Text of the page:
Coffee, produce and octopus: Shortages force Westport restaurants to be more creative

Armando and Andrea Brito at their Capuli Restaurant in Westport, Conn. on Wednesday, October 27, 2021.

Armando and Andrea Brito at their Capuli Restaurant in Westport, Conn. on Wednesday, October 27, 2021.

Brian A. Pounds / Hearst Connecticut Media

WESTPORT — Restaurant owners and chefs said the food shortages caused by the COVID-19 pandemic have forced them to alter their menus, but it has also caused them to also be more creative.

Andrea Brito, manager and co-owner at Capuli, said the shortages that COVID-19 has causes has created a week-to-week challenge for her, however, it has provided an opportunity for Capuli’s chef to be “innovative.”

“That’s actually chef’s forte,” Brito said. “That’s what he enjoys doing in terms of creating and being innovative with his dishes. On our end, we take it as it comes, but I feel that it’s a little harder on the customers where they are expecting what is written on the menu. They’re understanding of it, but when I do have to let them know we have to substitute it or we don’t have it available it’s a little hard on my end to let them know that.”

Two dishes that have been a challenge for Capuli has been the grilled octopus and the Mediterranean bowl. Brito said the grilled octopus, which is a crowd favorite, was hard to find for almost all of November. The produce for the Mediterranean bowl was also an issue by way of shortages and quality.

She said being a smaller mom and pop restaurant has benefited them since they do all of their own shopping. However, she said there are times when she goes to the restaurant store and certain products have been sold out for weeks.

“We just try to shop around to the different local stores and just pray and hope that they have whatever we need available,” Brito said.

She said it gets a little tougher when it’s a main dish and the needed ingredient is not available, but “chef just has to get creative at that point.”

Jason Milanese, chef at The Boathouse at Saugatuck, said restaurants are not just dealing with food shortages, but also equipment shortages. He said that if restaurants want disposable gloves, they’re hard to get because companies only have so much. At Boathouse, the crew also tried to buy new refrigerators, but were told it would take 26 weeks, nearly six months, to get one.

“It’s pretty crazy,” Milanese said. “I’ve been a chef for over 25 years and I’ve never seen anything like this.”

“What’s happening is with the labor shortages with these companies they can’t keep up with the demand and it is a trickle down effect to everyone else,” he added.

The biggest items that have impacted Boathouse, Milanese said has been produce as well as ketchup and coffee. He said that they have had to change their coffee brand because they are unable to get their normal dark roast coffee and while ketchup sounds like a “strange” product to say, he said during the summer there were shortages for it.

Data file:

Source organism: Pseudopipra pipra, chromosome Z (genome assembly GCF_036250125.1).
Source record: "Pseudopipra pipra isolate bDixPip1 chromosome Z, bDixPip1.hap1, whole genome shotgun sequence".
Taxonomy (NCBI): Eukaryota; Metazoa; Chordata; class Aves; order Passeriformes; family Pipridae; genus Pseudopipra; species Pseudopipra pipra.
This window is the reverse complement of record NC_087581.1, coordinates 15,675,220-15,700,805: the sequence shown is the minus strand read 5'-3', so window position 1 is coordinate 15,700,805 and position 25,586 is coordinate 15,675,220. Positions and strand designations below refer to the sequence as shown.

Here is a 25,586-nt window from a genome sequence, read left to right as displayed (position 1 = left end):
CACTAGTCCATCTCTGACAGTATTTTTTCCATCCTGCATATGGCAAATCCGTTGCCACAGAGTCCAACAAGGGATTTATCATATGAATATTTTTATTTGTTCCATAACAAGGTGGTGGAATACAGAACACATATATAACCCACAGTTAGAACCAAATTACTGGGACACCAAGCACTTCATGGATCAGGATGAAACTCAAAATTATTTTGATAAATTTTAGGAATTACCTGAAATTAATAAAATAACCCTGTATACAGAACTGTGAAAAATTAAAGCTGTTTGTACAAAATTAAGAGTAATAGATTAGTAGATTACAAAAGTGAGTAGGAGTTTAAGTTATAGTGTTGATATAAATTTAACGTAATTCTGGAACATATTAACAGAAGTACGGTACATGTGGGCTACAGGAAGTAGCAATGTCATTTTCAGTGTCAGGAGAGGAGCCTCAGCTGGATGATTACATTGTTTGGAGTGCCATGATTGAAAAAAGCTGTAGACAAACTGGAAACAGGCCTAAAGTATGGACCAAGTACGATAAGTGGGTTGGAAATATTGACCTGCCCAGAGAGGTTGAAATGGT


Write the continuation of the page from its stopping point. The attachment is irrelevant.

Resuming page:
“Heinz rationed ketchup in the way in which they sold it in bulk to companies,” Milanese said. “That in turn made us only able to buy only so much per month, per week. So there were a lot of times where we were struggling to find it and we’re not going to give out ketchup packets.”

Milanese said that when people look at produce, it’s more than just a food shortage. Labor shortages have also created a quality issue.

He said if somewhere there is a farmer who can’t pick the onions at an optimal time, the onions sit in the field longer and start to go bad. Then they sit in the truck as they come across the country. He said the truck might be running behind because there’s not enough truck drivers so then it gets to the restaurant a little later.

“So sometimes it’s not so much a shortage, it’s a quality issue that arrives here too,” he said. “By the time it gets to us it’s making us creative, but it’s also a struggle to work with something that isn’t the highest quality ingredients.”

Milanese does admit that while this has caused some negative impacts on the restaurant industry, it has created one benefit; paperless menus. He said the QR codes placed on the tables have allowed restaurants to modify their menus more frequently without having the printing costs.

“It’s not ideal and it’s not something that we want,” he said. “We want to go back to the way things were, but it allows us to change our menu daily and change what we don’t have and what we do have.”

Chef Michelle Greenfield, who recently opened her own restaurant called Allium Eatery, said she designed her restaurant to be able to be adaptive and creative with dealing with the current landscape of the industry. She said the restaurant is “able to change with the availability of products.”

She said because her food is seasonally based, she hasn’t had any issues with not being able to find products. Picking and shopping at local farms has also helped her not have to deal with produce issues.

“I try to shop as locally source as possible as far as produce,” she said. “It’s getting into our hands much quicker than getting shipped. The travel traffic of the product is much quicker which means we can work with the product longer because it’s fresher. We’re not wasting those days on travel times.”

serenity.bishop@hearstmediact.com